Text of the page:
Correction of the claw hand

Hand Clin. 2012 Feb;28(1):53-66. doi: 10.1016/j.hcl.2011.09.009.


Intrinsic paralysis can be the manifestation of a variety of pathologic entities (stroke, cerebral palsy, Charcot-Marie-Tooth, muscular dystrophy, leprosy, trauma, cervical disease, and compressive and metabolic neuropathies). Patients present with a spectrum of clinical findings dependent on the cause and severity of the disease. The 3 main problems caused by intrinsic weakness of the fingers are clawing with loss of synchronistic finger flexion, inability to abduct/adduct the digits, and weakness of grip. Clawing is defined as hyperextension of the metacarpophalangeal joints and flexion of the interphalangeal joints. This article describes the clinical evaluation and surgical treatment options for claw hand.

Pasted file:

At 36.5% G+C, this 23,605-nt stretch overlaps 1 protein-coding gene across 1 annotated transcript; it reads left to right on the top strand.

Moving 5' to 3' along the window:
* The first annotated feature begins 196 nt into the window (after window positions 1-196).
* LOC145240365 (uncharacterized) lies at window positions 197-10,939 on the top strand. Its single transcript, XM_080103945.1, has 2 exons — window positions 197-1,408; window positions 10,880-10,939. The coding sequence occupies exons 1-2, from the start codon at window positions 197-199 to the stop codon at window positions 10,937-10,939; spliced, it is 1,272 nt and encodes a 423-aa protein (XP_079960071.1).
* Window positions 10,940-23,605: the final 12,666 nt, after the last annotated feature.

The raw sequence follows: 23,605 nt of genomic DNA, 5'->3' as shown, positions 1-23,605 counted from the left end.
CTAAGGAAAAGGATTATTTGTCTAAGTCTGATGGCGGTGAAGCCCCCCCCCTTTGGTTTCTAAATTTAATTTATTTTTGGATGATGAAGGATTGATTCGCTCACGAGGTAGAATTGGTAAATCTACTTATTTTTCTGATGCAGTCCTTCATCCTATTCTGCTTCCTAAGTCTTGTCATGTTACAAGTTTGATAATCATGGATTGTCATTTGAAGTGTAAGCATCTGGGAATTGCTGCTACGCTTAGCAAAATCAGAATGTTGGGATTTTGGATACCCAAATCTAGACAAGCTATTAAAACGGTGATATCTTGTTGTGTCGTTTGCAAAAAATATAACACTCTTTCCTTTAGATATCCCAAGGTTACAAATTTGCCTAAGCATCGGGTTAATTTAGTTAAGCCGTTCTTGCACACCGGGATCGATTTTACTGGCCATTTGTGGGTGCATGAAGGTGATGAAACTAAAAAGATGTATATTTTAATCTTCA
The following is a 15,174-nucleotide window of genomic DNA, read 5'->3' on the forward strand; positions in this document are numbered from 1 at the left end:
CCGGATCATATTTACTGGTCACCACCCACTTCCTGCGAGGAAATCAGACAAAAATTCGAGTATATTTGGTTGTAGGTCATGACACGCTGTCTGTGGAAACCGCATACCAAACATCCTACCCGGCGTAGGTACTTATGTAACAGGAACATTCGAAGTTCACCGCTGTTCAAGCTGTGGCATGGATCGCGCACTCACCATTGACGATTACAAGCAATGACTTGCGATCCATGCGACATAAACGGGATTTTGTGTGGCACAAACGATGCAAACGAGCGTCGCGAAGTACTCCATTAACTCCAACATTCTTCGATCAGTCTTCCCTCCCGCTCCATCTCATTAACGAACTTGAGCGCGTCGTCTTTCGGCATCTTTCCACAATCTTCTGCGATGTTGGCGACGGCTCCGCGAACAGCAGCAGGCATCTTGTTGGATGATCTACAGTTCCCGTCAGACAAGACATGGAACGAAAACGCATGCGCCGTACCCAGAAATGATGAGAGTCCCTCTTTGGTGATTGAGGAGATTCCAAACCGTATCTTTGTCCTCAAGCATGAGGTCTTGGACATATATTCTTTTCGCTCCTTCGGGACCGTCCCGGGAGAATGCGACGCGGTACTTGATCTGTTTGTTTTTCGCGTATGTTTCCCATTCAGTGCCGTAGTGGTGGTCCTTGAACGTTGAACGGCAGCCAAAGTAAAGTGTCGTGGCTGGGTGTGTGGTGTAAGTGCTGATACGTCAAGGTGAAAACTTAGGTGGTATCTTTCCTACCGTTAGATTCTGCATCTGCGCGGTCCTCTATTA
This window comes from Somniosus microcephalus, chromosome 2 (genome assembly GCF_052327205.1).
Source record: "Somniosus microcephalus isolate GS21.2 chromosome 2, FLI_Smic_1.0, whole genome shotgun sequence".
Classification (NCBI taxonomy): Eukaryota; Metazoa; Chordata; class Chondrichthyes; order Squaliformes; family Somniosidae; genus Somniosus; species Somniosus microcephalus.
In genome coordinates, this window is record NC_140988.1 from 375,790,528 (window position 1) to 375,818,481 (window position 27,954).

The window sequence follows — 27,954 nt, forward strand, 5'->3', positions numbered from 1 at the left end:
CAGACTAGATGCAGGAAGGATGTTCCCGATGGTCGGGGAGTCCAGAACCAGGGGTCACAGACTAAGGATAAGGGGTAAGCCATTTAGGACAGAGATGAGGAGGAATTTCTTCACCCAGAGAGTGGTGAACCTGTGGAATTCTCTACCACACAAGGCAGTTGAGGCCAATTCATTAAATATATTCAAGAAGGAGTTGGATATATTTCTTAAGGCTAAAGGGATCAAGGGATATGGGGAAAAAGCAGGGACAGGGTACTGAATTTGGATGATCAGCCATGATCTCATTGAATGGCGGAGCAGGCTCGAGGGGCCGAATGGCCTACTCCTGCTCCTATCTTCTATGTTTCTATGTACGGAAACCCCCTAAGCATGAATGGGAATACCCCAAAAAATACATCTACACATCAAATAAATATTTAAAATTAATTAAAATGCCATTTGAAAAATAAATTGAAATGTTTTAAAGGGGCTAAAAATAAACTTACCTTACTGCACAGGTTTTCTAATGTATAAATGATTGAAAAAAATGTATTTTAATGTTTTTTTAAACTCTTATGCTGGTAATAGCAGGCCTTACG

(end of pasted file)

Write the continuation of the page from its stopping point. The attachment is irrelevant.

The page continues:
Publication types

  • Review

MeSH terms

  • Finger Joint / physiopathology
  • Finger Joint / surgery
  • Hand Deformities, Acquired / etiology
  • Hand Deformities, Acquired / physiopathology
  • Hand Deformities, Acquired / surgery*
  • Humans
  • Metacarpophalangeal Joint / physiopathology
  • Metacarpophalangeal Joint / surgery
  • Muscle Strength / physiology
  • Paralysis / etiology
  • Paralysis / physiopathology
  • Paralysis / surgery*
  • Tendon Transfer / methods
  • Tenodesis / methods